American firm takes control of Agatha Christie’s literary estate

Hercule Poirot and Miss Marple – residents of Silver Spring, Md.? British novelist Agatha Christie’s classic mysteries, such as “Murder on the Orient Express,” now belong to a U.S. company.

Acorn Media Group snapped up 64% of Christie’s literary estate, making the private company the majority owner of more than 80 novels, 19 plays and nearly 40 television films. The collection had belonged to Chorion Ltd. of London for more than a decade.

Christie, who died in 1976, is considered the bestselling novelist of all time, with more than 2 billion books sold. Only the Bible and the works of William Shakespeare are more widely published.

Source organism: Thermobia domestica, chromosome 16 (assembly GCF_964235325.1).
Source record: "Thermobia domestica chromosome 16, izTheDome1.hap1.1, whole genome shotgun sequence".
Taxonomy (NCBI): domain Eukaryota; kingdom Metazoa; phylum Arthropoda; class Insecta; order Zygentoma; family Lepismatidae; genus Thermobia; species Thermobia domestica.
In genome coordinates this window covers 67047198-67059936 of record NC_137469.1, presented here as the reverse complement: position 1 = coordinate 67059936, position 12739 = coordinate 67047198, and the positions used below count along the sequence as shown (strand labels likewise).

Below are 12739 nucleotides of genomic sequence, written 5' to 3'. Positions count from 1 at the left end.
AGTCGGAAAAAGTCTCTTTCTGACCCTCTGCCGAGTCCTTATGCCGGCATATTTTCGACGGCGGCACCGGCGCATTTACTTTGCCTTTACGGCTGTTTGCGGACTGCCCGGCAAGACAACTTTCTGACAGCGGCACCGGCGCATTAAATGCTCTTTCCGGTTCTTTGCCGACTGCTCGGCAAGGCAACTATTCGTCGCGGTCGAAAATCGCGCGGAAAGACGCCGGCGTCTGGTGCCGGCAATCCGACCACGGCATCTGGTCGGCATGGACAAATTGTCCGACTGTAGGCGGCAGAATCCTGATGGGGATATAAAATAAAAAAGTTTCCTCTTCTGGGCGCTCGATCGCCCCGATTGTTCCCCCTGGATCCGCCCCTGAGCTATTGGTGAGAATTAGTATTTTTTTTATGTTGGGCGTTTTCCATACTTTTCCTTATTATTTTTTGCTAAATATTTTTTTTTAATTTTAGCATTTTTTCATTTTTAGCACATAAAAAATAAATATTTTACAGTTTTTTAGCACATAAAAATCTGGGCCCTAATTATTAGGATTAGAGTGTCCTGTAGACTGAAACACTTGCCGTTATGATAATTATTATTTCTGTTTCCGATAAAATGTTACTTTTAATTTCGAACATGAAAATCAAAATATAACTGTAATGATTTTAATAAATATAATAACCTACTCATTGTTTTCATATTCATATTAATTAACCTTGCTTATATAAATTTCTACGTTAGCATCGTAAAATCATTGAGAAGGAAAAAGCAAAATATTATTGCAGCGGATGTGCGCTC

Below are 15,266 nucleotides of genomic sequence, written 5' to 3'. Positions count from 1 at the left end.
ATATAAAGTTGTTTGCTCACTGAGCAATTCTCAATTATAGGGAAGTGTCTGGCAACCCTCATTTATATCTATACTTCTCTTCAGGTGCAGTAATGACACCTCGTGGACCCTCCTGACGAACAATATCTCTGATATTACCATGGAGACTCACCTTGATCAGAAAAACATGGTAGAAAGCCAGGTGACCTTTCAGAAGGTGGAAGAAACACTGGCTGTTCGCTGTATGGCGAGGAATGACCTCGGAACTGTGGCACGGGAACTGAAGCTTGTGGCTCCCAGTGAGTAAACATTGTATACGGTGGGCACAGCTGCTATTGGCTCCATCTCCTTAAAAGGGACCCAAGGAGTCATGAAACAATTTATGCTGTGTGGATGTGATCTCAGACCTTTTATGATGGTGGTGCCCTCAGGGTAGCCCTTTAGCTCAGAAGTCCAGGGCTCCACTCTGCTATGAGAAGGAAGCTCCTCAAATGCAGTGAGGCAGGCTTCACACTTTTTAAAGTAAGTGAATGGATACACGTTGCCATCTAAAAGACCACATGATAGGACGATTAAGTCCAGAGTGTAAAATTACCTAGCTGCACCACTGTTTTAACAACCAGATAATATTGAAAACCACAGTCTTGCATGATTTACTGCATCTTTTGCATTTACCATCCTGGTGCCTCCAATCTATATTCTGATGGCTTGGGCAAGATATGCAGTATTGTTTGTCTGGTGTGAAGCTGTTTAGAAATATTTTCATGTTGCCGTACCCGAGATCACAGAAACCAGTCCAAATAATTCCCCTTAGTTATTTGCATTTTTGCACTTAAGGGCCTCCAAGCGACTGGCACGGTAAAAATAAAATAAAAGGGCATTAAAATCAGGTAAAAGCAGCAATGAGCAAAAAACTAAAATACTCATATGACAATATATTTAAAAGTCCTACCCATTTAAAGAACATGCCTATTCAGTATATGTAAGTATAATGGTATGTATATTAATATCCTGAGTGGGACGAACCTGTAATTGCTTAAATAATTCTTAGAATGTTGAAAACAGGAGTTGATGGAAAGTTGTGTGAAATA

Christie’s family still maintains a 36% share in Agatha Christie Ltd.; her grandson Mathew Prichard remains chairman.


Acorn has released DVD movie adaptations of Christie’s works for years and also owns DVD distribution rights for British detective drama “Foyle’s War” and cooking show “Two Fat Ladies.”


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